The republican majority supreme court has now decided two important cases we’ve previously reported on; Biden’s student debt forgiveness and affirmative action for college decisions. The results were as predicted, both ideas were struck down, but the question comes to, where do we go from here?
While borrowers, democrats, and Secretary of Education Miguel Cardona all seem pretty upset at the conclusion of the student loan forgiveness question, there seems to be a bit of light at the end of the tunnel. Biden has started announcing pieces of his plan for a “ramp up” to student loan payments and the results are genuinely interesting.
The first thing is that no missed payments in the first year will be reported to credit agencies. It is hard to overstate what a good decision this is. Many young people are no longer in the habit of paying back student loans and expecting everyone to be perfect immediately was always going to be foolish. Tanking the creditworthiness of hundreds of thousands of borrowers could have the same sort of domino effect that the failure of second and third mortgages did on the 2008 economy.
The best, and biggest key to this plan is that it requires no participation or buy or from borrowers. We have talked extensively that the biggest problem with most means-tested or application driven plans is getting the people who need it most to actually sign up and engage with the system. By simply not reporting missed payments to credit agencies, the administration is essentially giving every borrower a full year before not engaging has consequences.
The second good thing is the income driven repayment plan. Details about this haven’t come out yet, but there is some reason to be hopeful. If you remember back to the initial announcement, the $10k to $20k in forgiveness was not bad, but it was not what we at E3D News were excited about. The part of the plan that had a real chance to help people was the way they were structuring the repayment plan.
First, there is a cap of 5% of your income to student loan payments, which is great, and a straightforward calculation. More importantly, if a borrower made these payments, they wouldn’t be charged interest on the principal. Quite often with income driven repayment plans the problem was that while the borrower made regular payments, the interest would keep accruing, ballooning the balance of the loan far beyond the original principal. This could potentially saddle a borrower with debt for their entire lifetime if their income never grew fast enough to start paying the full payment. With a plan in place to not charge interest on the principal, the result is an actual path to being debt free.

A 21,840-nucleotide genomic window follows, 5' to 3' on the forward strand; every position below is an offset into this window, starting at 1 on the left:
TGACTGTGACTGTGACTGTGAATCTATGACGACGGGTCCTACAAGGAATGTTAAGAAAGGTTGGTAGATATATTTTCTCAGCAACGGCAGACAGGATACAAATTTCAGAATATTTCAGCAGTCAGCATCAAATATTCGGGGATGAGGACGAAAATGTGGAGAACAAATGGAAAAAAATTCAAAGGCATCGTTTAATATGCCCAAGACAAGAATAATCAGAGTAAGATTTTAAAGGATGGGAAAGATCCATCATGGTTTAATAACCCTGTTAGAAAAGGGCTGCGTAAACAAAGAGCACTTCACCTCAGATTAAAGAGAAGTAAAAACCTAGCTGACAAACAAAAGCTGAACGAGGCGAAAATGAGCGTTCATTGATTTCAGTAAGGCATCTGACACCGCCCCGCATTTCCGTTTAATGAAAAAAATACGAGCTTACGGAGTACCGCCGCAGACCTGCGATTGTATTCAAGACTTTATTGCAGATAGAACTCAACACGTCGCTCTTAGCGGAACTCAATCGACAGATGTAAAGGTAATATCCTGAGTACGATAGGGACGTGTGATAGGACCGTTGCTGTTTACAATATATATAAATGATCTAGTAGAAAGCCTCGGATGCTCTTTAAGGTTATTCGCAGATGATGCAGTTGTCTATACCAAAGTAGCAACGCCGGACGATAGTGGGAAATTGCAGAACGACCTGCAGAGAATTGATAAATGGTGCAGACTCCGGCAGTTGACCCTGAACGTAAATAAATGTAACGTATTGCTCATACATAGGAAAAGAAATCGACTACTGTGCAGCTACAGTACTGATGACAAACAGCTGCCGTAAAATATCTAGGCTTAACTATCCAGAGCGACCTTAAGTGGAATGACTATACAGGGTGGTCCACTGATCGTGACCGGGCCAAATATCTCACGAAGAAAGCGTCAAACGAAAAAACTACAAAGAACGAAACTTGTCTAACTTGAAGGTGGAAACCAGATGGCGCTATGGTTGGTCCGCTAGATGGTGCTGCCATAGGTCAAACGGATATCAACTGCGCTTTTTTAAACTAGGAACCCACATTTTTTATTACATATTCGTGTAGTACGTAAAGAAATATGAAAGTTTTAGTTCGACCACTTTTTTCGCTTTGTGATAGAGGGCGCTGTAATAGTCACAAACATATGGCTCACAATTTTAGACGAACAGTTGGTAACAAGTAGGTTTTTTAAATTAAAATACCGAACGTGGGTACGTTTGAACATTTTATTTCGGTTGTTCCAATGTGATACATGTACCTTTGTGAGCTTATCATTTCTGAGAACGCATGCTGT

There are also some indications that if payments are made consistently, there could be debt forgiveness down the line. The original plan contained this too, but it might be unwise to count too heavily on this in the future. With Biden’s ability to forgive debt en masse struck down, it is possible that any attempts at forgiveness will be attacked by Republicans. And if there is an administration change in 2024 or a party change in 2028, all of this could be wiped out.
But what about affirmative action? Is that gone completely from admission decisions?
It bears repeating that the largest school system, the University of California / California State University systems are already barred from using race to choose students and have been since the mid 90s. California isn’t the only state which restricted public institutions from using race to make admission decisions, but none of that has applied to private institutions until now.
So what happens at Harvard, Yale, or Stanford? Well, there already seems to be some loopholes. Harvard has made it clear that they “might” still consider race. The specifics behind the Supreme Court’s ruling say that it is still acceptable to consider race “provided that the prospective student explains how it has impacted their life”, which basically means that they mention it in their essay. So while this isn’t quite as easy as simply checking a box on an application, any student who mentions that they belong to a minority racial group in their essay will likely get a stronger look over.